There’s a lot of these really simple pastas that have now caught on in a big way. When we were sick or at home, my grandmother would make these comfort foods like the Cacio e Pepe. That’s just a butter sauce with black pepper grated into it and you heat it up and add a handful of parmesan cheese. It’s so simple, just three ingredients. But it’s a really exciting dish that’s comforting and yummy. These dishes have caught on more now, but it’s funny when people say they don’t know how to cook. Those things are so simple to make. There’s also carbonara, which my grandmother used to call bacon and eggs on pasta. Again, teaching people that way on how to cook Italian with just a few simple ingredients is a great way to get their feet wet.

For an Italian dinner night, what kind of décor would you recommend?

It’s funny. I like to use the food as décor too. I like flowers and candles too. But I like taking the table outside to an unexpected place, especially now with the weather nicer. I like to use my dessert as an idea for my table décor. Mulino Bianco also makes really great Italian cookies in different shapes, sizes, and colors, which is great. I can put them on a platter. Then I’ll put out ice cream with different toppings, chocolate sauce, sprinkles, and caramel sauce, and encourage people to make their own ice cream sandwiches. Decorating your own cookies is a great way to have an elevated entertaining experience with delicious Italian flavors. I like using food as décor.

That’s a great way to be on-trend and it can help with the budget.

Definitely. It’s like a snack-tivity. It’s like taking something that looks pretty but is also fun and interactive. People like to make something that’s theirs; they like to play chef. They’ll take a picture of it, put it on Instagram. It’s fun to see how people interact with these things.

When I think of spring and summertime entertaining with an Italian theme, Tuscany is a very natural direction to go. Do you have any easy ideas for a Tuscan dinner party?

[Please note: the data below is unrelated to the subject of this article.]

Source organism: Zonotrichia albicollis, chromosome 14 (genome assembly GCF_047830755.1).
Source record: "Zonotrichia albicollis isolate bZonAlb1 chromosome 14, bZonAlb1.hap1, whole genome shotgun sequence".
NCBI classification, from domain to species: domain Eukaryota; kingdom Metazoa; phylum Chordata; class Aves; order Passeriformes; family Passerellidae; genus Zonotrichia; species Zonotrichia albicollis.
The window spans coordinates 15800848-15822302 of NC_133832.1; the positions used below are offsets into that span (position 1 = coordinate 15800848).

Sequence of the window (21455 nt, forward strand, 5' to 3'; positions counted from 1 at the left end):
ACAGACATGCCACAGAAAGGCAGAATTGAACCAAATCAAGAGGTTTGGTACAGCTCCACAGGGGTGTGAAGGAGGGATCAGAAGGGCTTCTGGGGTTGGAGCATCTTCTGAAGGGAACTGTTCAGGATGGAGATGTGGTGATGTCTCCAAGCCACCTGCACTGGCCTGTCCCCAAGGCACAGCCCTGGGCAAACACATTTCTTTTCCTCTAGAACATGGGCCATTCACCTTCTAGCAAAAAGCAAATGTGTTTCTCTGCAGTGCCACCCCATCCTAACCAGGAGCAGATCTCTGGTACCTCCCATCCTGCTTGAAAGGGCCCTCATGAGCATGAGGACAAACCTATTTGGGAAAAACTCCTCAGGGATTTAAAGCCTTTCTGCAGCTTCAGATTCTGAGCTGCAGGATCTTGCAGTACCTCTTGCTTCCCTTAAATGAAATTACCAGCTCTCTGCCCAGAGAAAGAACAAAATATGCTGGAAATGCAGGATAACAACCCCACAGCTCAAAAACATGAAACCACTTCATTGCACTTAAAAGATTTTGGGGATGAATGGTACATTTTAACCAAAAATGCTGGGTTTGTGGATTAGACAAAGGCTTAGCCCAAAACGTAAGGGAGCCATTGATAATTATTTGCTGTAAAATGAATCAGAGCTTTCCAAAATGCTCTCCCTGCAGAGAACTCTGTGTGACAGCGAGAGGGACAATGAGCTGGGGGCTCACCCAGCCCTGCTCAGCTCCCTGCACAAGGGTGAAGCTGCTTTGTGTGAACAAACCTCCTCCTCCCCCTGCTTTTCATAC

Find the nicest day of the week, take your dining table and put it outside, hang a few twinkle lights in a tree, put two jugs of wine on the table, and that to me is Tuscany. It’s all about alfresco, being outside, smelling nature, eating nature. You can grow fresh basil in your garden, and that’s even better because you can smell it. Then, throw a bunch of rosemary into whatever you’re cooking and then it’s Tuscan.

Do you have any Tuscan dish recommendations?

I love tortellini panna. It’s a cream sauce with a little bit of prosciutto in it. It takes me back to Italy when I eat that.

Do you have any other fun and easy advice for entertaining with an Italian theme?

The essence of Italian entertaining is the joy of the preparation that goes into it. I was very lucky to grow up with my grandparents in the house, and we would cook all day Saturday for Sunday. When it comes to cooking Italian, it’s a couple things: It’s enjoying what you’re doing and wanting to share that experience; it’s also about limiting your ingredients. I sometimes say, pick no more than two or three items to make your pasta or your fish or your chicken. Because you can taste the freshness in that. A perfectly cooked piece of fish with lemon and garlic — that’s all you know? The Italian way is not to overthink it. Make it more about what you do well and how you want to share it while using the freshest and simplest ingredients.